It is to be understood that the front shell 16 is also of a light relatively thin plastic material comprising any one of the well-known polymers. It also is not a load bearing shell and, in fact, would be subject to danger of collapse if an attempt were made to sit upon it independently of the total composite chair structure hereinafter defined. In fact, the shells 11 and 16 even if used together are not, absent additional support, sufficiently sturdy or substantial to sustain the weight of a user without danger of collapse. Each shell individually is a non-load bearing structure and even united they do not provide a load bearing structure. The advantages of this construction are manifold. Among them is, of course, the saving which is effected with the use of a lesser amount of the expensive plastic material. Furthermore, there is a flexibility and ease in handling of these components when the chair is manipulated for assemblage purposes. In addition, because of the construction provided by the invention the assemblage of the entire unit is simple due to the provision of the raised plate 14 and the accommodating channels 20 in the rear of the front shell 16.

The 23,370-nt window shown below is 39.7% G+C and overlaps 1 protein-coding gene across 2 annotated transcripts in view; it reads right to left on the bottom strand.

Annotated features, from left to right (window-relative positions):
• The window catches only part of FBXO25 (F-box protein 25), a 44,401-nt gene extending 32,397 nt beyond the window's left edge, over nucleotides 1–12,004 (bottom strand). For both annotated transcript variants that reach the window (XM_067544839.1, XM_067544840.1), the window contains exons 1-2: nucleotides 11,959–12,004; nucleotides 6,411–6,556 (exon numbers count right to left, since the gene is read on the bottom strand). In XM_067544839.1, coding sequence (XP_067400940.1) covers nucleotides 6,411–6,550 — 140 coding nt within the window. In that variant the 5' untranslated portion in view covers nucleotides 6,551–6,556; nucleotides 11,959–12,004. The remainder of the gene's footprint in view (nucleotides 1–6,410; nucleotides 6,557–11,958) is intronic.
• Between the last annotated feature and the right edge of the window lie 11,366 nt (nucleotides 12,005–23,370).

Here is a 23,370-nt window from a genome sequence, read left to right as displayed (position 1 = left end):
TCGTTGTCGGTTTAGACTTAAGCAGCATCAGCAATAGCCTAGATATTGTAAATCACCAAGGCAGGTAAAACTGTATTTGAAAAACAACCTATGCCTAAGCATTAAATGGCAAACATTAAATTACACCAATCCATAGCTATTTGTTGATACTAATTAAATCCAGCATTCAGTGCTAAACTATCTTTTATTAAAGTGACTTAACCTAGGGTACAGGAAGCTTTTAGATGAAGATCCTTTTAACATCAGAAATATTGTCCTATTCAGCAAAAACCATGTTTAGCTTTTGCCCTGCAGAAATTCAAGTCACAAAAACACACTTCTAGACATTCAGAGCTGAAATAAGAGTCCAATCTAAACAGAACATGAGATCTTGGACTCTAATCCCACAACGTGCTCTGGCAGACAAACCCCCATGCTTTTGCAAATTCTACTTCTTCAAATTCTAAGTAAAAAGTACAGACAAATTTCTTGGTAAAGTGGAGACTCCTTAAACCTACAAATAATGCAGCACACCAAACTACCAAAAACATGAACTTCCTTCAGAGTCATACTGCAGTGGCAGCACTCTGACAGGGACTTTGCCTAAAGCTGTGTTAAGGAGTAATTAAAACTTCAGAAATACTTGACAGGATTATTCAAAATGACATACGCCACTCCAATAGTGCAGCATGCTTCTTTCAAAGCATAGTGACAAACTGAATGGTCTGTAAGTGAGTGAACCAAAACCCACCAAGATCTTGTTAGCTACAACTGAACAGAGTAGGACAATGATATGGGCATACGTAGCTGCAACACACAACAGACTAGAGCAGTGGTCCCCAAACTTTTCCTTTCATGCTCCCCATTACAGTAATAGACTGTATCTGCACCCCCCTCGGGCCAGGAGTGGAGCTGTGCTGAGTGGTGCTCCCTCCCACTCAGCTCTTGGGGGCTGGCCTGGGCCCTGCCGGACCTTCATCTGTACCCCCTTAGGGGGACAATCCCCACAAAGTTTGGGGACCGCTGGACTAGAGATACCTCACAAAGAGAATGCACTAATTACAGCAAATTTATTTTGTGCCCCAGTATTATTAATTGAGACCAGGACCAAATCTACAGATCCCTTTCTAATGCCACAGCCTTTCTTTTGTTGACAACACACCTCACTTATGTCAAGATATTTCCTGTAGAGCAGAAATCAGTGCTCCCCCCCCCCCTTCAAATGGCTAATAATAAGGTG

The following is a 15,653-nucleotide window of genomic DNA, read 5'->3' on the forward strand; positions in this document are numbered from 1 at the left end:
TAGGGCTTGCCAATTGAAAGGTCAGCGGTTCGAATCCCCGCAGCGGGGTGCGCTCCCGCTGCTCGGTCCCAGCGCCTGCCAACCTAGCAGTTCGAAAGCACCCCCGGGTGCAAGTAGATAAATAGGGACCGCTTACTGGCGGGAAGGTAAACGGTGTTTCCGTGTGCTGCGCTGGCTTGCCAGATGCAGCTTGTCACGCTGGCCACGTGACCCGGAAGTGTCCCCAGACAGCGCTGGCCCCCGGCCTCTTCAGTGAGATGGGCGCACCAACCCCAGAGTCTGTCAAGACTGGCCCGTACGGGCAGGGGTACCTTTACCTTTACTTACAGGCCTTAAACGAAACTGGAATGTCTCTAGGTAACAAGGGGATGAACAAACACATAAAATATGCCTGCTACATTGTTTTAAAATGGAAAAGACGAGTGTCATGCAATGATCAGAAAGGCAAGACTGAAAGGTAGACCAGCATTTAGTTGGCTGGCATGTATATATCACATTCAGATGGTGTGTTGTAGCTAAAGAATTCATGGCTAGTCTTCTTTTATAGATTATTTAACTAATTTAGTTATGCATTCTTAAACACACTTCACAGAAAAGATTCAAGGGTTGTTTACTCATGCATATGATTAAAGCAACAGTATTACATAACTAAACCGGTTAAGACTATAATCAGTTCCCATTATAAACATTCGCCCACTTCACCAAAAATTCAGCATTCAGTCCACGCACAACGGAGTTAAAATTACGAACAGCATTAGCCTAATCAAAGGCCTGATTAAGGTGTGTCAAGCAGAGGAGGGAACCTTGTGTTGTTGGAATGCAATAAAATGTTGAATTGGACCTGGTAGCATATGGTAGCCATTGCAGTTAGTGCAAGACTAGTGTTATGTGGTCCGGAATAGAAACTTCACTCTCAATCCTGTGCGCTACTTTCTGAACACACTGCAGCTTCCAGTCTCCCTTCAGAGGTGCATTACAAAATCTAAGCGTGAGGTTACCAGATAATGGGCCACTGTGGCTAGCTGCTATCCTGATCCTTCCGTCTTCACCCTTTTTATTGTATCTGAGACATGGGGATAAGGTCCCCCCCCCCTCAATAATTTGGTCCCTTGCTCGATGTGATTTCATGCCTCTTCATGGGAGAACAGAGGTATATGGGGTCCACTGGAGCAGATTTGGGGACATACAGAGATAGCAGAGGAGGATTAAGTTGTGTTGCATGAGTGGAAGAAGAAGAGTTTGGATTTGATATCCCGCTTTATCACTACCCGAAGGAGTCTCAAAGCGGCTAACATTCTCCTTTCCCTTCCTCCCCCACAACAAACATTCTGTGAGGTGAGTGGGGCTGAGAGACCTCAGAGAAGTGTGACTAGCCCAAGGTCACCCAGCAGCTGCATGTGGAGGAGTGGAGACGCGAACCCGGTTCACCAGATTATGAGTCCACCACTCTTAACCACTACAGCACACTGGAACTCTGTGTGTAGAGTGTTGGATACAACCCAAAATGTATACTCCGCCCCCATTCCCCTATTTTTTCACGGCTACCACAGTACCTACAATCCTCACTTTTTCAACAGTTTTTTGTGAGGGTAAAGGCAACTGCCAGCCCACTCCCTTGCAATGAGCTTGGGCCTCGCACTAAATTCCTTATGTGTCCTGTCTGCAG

A matrix 21 is provided intermediate the two shells 11 and 16. The matrix is formed from a plurality of rod-like members such as formed tubes or bars 22 which are secured to each other as shown to provide a seat portion 23 and back portion 24. This matrix, which bears some resemblance to a basket in shape, is rigid and is in and of itself a load bearing structure being preferably formed of metal or similar rigid and sturdy material. It is so designed that if the user were to sit upon the matrix alone it would bear the weight of the user without any other or additional support or reinforcement. The matrix is so shaped and constructed that the rod like members 22 fit within the channels 20 at the rear of the front shell 16. In this way the outer surfaces of the members 22 are substantially flush with the surface of the non-recessed portions 25 adjacent the channels 20.